From the Daily News;
Despite community opposition and a legal challenge, the city Board of Public Works on Wednesday approved a proposal to establish a truck-driving academy on 1.5 acres atop the closed Lopez Canyon landfill.
The action clears the way for the City Council and Mayor Antonio Villaraigosa to sign off on the plan to allow for a five-year lease on the site to train big-rig drivers.
Neighbors oppose the plan, proposed in 2008, saying they believe the landfill was supposed to be preserved as open space after it was closed.
“What we see is that this will be a precedent to get away from the promise that this land would be open space,” said Linda Joyce Hornick, who has lived in Lake View Terrace since 1988. She added that she was concerned it could open the door for other uses on the site.
But Councilman Richard Alarcón, who joined with the mayor in proposing the project, said the school will have a minimal impact on its neighbors.
“Frankly, I don’t know why there has been so much opposition to this,” Alarcón said.
“It’s more than two miles from any homes and it is only eight more trucks on the site that has more than 100 trucks a day coming in.”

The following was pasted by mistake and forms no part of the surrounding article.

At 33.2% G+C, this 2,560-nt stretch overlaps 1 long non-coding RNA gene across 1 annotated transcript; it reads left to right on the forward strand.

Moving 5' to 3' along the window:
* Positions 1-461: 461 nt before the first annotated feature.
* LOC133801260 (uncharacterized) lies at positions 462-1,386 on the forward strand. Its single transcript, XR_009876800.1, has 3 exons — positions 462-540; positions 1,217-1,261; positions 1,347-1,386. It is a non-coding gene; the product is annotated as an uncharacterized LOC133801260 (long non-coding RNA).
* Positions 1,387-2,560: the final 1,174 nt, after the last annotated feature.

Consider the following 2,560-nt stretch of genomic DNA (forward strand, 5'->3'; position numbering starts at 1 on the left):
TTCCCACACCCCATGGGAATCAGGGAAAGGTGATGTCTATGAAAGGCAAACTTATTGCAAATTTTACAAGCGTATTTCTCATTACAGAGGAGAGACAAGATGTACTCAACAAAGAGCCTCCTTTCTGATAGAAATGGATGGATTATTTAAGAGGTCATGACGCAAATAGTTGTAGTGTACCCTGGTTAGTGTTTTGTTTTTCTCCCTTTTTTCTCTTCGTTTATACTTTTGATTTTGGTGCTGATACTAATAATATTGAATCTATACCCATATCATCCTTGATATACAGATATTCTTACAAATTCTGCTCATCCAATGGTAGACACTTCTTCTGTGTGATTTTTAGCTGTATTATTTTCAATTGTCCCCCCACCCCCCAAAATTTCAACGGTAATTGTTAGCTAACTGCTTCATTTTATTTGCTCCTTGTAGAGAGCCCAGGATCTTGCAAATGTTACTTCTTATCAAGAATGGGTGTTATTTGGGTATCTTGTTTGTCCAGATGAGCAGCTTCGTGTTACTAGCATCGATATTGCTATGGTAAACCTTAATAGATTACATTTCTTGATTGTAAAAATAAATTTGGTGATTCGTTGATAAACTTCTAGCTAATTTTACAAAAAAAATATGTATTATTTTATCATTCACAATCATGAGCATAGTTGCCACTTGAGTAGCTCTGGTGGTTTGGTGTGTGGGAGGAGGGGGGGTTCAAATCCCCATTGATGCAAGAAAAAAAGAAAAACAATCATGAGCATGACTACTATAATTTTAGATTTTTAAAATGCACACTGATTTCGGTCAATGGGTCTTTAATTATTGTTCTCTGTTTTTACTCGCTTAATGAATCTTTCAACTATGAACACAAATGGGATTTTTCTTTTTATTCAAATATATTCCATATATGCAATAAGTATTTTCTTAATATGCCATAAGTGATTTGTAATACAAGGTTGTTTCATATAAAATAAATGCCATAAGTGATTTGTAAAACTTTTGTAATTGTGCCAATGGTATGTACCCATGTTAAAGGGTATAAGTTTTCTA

The daily truck traffic is for the mulching and compost facility on the site.
Residents have joined together in a group called Community Alliance for Open Space to file a lawsuit challenging the city’s approval of the school.
The suit says the city should have completed a full environmental impact report for the school and should not have been allowed to approve it with a simple zoning variance.
No hearing date for the suit has been set.
Local resident Vanessa May, who has spearheaded much of the opposition, said residents were promised the land would be open space after having to live for 25 years with the landfill.
“We were told this would be open space,” May said. “We have problems with the location of this academy and its impact on the area.”
County Supervisor Michael Antonovich also opposes the academy, saying it “is a mockery” of the promise made to residents when the landfill was closed.
City officials argue the school is needed to train 200 to 300 drivers a year for one of the region’s fastest-growing industries.
The proposed academy would be funded through a $640,000 federal grant and $100,000 from the Lopez Canyon Community Trust fund.
Aides to Alarcon said they looked for alternative sites in the area, but none matched the seclusion of the Lopez Canyon site.
Also, city officials said a number of restrictions are included on the project that will require students to be shuttled to the site and limitations on which public streets can be used for training.
In addition, the program requires that 25 percent of those in the program come from the immediate area. Jobs will be found for all those who complete the program, primarily for the city Bureau of Sanitation which needs truck drivers to replace those who took an early retirement last year.